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English Literature (ENG)
118 Prince Lucien Campbell, 541-346-3911
English
College of Arts & Sciences
Course Data
  ENG 108   World Literature >1 >IC 4.00 cr.
Reading and analysis of selected works in a global survey of the early modern period to the industrial revolution, 1500 CE–1789 CE.
Grading Options: Graded for Majors; Optional for all other students
Instructor: Myers KE-mailHomepage Office:   266 PLC
Phone:   (541) 346-1533
 
  CRN Avail Max Time Day Location Instructor Notes
  27790 0 40 1400-1520 tr 276 ED Myers K  
Academic Deadlines
Deadline     Last day to:
January 6:   Process a complete drop (100% refund, no W recorded)
January 12:   Drop this course (100% refund, no W recorded; after this date, W's are recorded)
January 12:   Process a complete drop (90% refund, no W recorded; after this date, W's are recorded)
January 13:   Add this course
January 13:   Process a complete withdrawal (90% refund, W recorded)
January 13:   Withdraw from this course (100% refund, W recorded)
January 16:   Last day to change to or from audit
January 20:   Process a complete withdrawal (75% refund, W recorded)
January 20:   Withdraw from this course (75% refund, W recorded)
January 27:   Process a complete withdrawal (50% refund, W recorded)
January 27:   Withdraw from this course (50% refund, W recorded)
February 3:   Process a complete withdrawal (25% refund, W recorded)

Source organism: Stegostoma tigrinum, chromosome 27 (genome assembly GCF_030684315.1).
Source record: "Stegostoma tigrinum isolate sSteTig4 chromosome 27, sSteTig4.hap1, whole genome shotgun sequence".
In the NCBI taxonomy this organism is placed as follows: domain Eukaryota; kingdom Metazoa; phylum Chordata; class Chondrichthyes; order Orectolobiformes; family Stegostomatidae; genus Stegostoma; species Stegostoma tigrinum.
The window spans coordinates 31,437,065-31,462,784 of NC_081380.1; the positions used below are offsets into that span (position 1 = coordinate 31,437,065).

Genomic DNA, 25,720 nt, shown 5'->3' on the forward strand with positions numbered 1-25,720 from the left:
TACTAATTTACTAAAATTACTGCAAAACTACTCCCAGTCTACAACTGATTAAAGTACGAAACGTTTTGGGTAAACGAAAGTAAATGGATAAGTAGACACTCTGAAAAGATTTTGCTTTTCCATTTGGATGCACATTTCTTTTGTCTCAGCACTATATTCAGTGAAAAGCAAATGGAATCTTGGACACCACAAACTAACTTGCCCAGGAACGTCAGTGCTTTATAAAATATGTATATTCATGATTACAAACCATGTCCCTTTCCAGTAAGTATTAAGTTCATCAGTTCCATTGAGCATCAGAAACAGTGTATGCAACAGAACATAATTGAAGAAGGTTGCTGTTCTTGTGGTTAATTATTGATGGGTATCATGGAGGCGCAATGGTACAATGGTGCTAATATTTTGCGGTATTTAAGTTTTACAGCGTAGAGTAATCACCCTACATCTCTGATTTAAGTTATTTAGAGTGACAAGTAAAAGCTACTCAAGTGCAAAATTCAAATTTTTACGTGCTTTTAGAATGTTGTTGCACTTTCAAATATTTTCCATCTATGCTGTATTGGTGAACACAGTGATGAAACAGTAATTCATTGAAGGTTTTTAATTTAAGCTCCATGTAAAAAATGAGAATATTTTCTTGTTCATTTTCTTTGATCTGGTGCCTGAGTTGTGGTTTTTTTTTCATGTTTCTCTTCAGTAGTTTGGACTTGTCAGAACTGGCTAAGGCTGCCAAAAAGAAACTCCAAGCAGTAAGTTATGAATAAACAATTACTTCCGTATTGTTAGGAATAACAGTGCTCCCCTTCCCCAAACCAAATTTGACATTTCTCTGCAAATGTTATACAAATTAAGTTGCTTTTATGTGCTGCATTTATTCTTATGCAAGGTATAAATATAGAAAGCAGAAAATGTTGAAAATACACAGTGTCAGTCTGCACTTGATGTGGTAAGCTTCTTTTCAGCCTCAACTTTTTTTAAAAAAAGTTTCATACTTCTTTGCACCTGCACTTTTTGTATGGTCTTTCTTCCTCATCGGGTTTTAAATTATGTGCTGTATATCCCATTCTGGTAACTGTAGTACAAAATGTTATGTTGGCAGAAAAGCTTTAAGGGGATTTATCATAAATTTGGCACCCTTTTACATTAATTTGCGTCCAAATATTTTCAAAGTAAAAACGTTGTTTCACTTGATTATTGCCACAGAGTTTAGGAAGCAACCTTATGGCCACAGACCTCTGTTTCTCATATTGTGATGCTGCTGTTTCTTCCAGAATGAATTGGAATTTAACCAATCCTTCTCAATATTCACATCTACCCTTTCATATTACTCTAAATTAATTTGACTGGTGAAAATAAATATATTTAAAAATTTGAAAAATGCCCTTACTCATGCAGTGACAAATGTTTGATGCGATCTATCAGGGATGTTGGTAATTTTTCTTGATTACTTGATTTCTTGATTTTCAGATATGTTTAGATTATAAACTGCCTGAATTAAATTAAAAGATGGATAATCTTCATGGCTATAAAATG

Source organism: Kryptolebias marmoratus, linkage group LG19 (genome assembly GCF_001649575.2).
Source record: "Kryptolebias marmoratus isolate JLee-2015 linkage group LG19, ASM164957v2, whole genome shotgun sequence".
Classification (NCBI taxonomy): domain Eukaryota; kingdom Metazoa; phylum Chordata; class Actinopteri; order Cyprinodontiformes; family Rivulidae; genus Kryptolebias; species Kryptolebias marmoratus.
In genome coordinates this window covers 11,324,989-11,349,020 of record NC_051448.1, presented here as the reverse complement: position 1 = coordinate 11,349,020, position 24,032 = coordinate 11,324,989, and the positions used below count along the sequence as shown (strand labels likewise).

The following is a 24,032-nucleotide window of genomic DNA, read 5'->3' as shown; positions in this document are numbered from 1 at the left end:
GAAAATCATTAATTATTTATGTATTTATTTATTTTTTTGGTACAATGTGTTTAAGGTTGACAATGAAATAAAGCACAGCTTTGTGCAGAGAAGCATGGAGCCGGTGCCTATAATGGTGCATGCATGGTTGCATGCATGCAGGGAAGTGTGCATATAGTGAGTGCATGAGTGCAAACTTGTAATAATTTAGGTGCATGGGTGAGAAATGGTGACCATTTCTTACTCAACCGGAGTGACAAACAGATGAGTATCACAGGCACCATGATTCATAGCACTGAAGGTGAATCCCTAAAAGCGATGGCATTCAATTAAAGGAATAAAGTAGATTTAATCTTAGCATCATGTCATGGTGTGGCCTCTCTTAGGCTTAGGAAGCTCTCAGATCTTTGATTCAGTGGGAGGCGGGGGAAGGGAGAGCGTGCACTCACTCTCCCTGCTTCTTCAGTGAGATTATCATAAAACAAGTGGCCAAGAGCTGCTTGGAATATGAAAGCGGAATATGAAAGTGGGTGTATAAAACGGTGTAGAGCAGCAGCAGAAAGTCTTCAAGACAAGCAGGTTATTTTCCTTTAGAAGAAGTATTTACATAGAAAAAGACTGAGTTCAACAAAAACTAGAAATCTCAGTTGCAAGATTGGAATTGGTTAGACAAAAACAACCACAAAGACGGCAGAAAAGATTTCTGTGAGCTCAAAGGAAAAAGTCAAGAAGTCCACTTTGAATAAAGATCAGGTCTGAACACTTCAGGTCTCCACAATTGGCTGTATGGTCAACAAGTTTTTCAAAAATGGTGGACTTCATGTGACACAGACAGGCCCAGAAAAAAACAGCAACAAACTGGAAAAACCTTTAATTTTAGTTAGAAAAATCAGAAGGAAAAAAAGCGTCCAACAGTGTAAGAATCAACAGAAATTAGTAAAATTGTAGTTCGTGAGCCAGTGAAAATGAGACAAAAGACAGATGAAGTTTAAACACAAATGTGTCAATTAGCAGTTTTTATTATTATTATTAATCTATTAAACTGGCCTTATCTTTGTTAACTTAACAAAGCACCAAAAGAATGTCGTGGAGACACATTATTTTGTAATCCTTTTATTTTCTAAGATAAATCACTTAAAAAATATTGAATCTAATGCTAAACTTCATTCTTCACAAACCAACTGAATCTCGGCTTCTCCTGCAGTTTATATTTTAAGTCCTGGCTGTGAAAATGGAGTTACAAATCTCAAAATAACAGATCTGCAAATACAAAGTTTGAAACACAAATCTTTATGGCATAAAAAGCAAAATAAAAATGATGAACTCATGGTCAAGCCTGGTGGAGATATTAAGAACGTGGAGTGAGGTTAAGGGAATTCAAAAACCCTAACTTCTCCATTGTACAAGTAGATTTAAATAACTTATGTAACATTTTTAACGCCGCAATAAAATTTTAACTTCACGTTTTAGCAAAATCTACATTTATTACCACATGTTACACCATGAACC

February 3:   Withdraw from this course (25% refund, W recorded)
February 24:   Withdraw from this course (0% refund, W recorded)
February 24:   Change grading option for this course
Caution You can't drop your last class using the "Add/Drop" menu in DuckWeb. Go to the “Completely Withdraw from Term/University” link to begin the complete withdrawal process. If you need assistance with a complete drop or a complete withdrawal, please contact the Office of Academic Advising, 101 Oregon Hall, 541-346-3211 (8 a.m. to 5 p.m., Monday through Friday). If you are attempting to completely withdraw after business hours, and have difficulty, please contact the Office of Academic Advising the next business day.

Expanded Course Description
ENG 108 is the second of a three-part chronological survey of international trends in literature from its archaic and classical origins to the present. The course seeks to give students a truly global sense of literary history by incorporating works in various genres from Asia, the Near East, Africa, Latin America, Europe, North America, and elsewhere. ENG 108 spans the period from the European Renaissance to the beginnings of the Industrial Revolution, focusing on cultural relations between the Near East and Europe. The course juxtaposes Western and non-Western readings, challenging students to locate "classic" literary works within a global perspective. All works are read in English translation. Weekly readings of short stories and novels are substantial in scope and difficulty, and students will be asked to compose critical essays of varying length, totaling at least 8-10 pages. With a comparative focus on various literary traditions, this course satisfies the University Multicultural Requirement in the International Cultures category. In offering students a broad introduction to college-level literary studies, ENG 108 also satisfies the university's Group Requirement in the Arts and Letters category. The world literature courses, ENG 107, 108, and 109, may be taken as a yearlong sequence or individually. There are no prerequisites, and no background knowledge of international literary history is expected.
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